Resilience in the face of failure is easier said than done. Let’s get that on the table right away. It matters that we understand that facing setback isn’t as easy as a lot of gurus would have you believe. With age, it also get’s harder. We’ve been worn down. The energy and psychological strength is taxed.
Following the blog, you’ve probably read about how I am in infertility treatment to have a child, starting at the age of 40. I’m one year in, and there is still no baby. I’ve suffered a miscarriage from a blighted ovum, a chemical pregnancy and a miss doing IUI. My first IVF treatment was this spring, and it netted two eggs, both with multiple abnormalities. The common denominator is me, as I am using donor sperm, and I’ve had to change that donor three times already (yes, that is a common thing in this kind of treatment because of the limits on family, which are a good thing). I’m real concerned my eggs are no good. I cry over this. I know I am not alone. That doesn’t help me resolve my issue.
Being open about the situation helps me a great deal. You might think it a source for greater pain. To this very moment, I still believe it helps. In only one aspect is it questioned: younger women offering their eggs. Do not get me wrong. These are people I consider good acquaintances, if not friends. I respect them. They are well meaning. Despite meaning well, their words remind me that all those years ago when I was listening to a ticking clock, I was right to be panicked, because my time WAS running out. They remind me of my age, and the dwindling hope of having biological offspring.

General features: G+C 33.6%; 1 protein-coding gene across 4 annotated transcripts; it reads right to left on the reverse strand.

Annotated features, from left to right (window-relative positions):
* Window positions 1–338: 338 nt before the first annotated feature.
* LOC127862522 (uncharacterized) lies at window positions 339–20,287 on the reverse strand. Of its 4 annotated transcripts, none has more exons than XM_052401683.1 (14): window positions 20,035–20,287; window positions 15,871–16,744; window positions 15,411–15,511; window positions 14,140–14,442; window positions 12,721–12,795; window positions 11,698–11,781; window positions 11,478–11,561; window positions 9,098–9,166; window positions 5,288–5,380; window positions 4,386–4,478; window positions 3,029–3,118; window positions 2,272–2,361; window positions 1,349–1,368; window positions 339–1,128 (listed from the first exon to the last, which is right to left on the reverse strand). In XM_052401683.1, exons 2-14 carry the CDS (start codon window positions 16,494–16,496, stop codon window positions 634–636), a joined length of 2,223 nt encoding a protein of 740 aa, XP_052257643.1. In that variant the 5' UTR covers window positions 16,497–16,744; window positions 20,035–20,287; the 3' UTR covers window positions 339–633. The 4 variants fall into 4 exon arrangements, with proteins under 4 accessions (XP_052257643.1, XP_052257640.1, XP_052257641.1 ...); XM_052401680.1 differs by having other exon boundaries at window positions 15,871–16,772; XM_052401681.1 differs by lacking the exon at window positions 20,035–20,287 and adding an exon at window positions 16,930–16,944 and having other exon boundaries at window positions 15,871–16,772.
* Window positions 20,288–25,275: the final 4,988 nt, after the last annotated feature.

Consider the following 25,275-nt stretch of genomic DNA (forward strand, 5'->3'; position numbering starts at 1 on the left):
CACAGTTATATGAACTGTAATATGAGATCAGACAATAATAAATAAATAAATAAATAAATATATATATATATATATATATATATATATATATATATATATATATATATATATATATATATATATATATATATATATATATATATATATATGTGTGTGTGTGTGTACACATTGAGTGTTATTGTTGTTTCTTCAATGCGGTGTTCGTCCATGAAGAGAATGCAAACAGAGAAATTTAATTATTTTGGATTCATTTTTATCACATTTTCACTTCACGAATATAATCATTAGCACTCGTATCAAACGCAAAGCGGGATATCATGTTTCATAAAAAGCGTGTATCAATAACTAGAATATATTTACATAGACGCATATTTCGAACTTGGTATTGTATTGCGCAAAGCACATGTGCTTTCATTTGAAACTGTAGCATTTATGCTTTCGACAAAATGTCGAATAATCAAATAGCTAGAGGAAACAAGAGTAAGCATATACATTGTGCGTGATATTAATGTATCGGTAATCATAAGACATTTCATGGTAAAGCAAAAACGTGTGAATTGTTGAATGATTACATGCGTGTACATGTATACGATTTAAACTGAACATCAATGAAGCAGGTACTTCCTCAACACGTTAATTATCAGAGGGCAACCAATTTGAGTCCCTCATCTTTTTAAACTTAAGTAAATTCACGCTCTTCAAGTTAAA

If a miscarriage and infertility weren’t enough, this late spring, my publisher closed it’s doors. I mostly faced the ordeal with a bright aspect. I came from independent publishing just a few years ago. Unlike many in my cohort, I am prepared to take on the challenge of doing this alone. Regardless, the stress rose. After a tough month, my books are all back out. I’ve gained a publicist, and I’ve retained my designer and regained my old editor. That is a huge win.
The time I spent with my publisher was well spent, even though I didn’t make any money on the sales of my books (recouping all my costs from self-publishing prior to signing and then the marketing). I consider that fair because what I learned was a crash course in marketing, which will run you thousands of dollars at any college, and years of your time. I still have a great deal to learn, but I am headed in a great direction. If I could have them back, intact and solvent, you bet I would, because I think it was a great plan that just needed more time and better investment.
The loss of my publisher did not help my stress considering the loss of my pregnancy. Those who have been through IVF or any kind of pregnancy are probably right to cite that stress is a killer, and I need to let that shit go. But, how? How do you just let go of things like this?
For one, these are both things that are out of my control. I believe that I will be just fine on the publishing front, despite the work of getting back up and running, as well as the up front cost for my team. That team is necessary, so I can’t just drop them or consolidate. The IVF is also expensive. So I am also freaking out about where it’s all coming from. Add in that my car started needing maintenance starting fall of last year, and I am getting a new one to avoid worse hits to the wallet, that adds a car payment to my responsibilities and higher insurance rates for a while. Sigh.